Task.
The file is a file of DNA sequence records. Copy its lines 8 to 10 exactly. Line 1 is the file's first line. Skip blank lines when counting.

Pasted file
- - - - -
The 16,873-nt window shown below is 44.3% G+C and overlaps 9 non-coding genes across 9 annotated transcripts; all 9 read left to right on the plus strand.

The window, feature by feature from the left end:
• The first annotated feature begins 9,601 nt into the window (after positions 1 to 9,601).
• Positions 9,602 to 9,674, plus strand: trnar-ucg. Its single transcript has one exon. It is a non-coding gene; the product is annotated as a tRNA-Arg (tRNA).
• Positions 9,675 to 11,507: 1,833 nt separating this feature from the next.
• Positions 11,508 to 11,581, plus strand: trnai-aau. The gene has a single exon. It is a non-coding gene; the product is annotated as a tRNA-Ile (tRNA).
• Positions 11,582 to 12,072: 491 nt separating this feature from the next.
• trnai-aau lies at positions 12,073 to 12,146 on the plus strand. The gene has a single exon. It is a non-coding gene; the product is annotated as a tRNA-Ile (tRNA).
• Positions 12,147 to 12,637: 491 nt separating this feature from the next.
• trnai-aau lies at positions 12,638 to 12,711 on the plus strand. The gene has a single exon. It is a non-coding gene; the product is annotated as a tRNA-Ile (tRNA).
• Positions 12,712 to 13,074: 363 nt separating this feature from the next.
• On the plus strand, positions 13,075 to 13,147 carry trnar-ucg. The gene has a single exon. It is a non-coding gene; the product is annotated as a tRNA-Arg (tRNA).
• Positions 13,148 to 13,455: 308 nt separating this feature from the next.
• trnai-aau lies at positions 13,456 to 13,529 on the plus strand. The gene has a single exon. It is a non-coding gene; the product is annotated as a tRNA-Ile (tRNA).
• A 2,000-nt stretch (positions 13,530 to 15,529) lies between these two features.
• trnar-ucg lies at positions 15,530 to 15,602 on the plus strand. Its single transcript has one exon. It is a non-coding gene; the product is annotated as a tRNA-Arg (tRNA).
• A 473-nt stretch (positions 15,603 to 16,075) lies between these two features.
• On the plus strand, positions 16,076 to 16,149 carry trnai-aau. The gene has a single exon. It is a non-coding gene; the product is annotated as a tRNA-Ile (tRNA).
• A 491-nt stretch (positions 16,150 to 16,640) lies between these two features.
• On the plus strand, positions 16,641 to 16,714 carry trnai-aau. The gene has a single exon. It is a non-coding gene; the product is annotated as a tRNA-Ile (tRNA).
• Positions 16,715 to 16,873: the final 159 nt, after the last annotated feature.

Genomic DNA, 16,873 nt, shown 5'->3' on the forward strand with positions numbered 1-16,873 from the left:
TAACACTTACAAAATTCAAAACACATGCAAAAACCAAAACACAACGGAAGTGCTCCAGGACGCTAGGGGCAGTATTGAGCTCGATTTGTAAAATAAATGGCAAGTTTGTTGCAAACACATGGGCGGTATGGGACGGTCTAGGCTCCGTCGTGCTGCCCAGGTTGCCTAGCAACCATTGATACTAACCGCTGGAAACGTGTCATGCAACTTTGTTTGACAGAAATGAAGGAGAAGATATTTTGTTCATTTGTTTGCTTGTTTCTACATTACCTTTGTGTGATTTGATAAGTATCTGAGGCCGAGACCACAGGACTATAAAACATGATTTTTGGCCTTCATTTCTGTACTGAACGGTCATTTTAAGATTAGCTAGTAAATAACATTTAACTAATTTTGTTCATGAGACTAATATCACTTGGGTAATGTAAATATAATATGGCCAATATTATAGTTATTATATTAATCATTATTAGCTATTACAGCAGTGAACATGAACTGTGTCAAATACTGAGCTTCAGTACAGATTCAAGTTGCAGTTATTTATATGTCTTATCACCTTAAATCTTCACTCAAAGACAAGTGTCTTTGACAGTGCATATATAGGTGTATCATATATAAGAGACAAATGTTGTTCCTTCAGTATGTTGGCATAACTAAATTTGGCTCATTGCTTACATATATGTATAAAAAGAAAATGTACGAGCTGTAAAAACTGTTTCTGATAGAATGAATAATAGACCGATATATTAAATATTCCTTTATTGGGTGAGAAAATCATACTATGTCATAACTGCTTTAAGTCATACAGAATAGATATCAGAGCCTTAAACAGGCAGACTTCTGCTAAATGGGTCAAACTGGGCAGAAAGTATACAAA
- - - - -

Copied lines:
• trnai-aau lies at positions 12,073 to 12,146 on the plus strand. The gene has a single exon. It is a non-coding gene; the product is annotated as a tRNA-Ile (tRNA).
• Positions 12,147 to 12,637: 491 nt separating this feature from the next.
• trnai-aau lies at positions 12,638 to 12,711 on the plus strand. The gene has a single exon. It is a non-coding gene; the product is annotated as a tRNA-Ile (tRNA).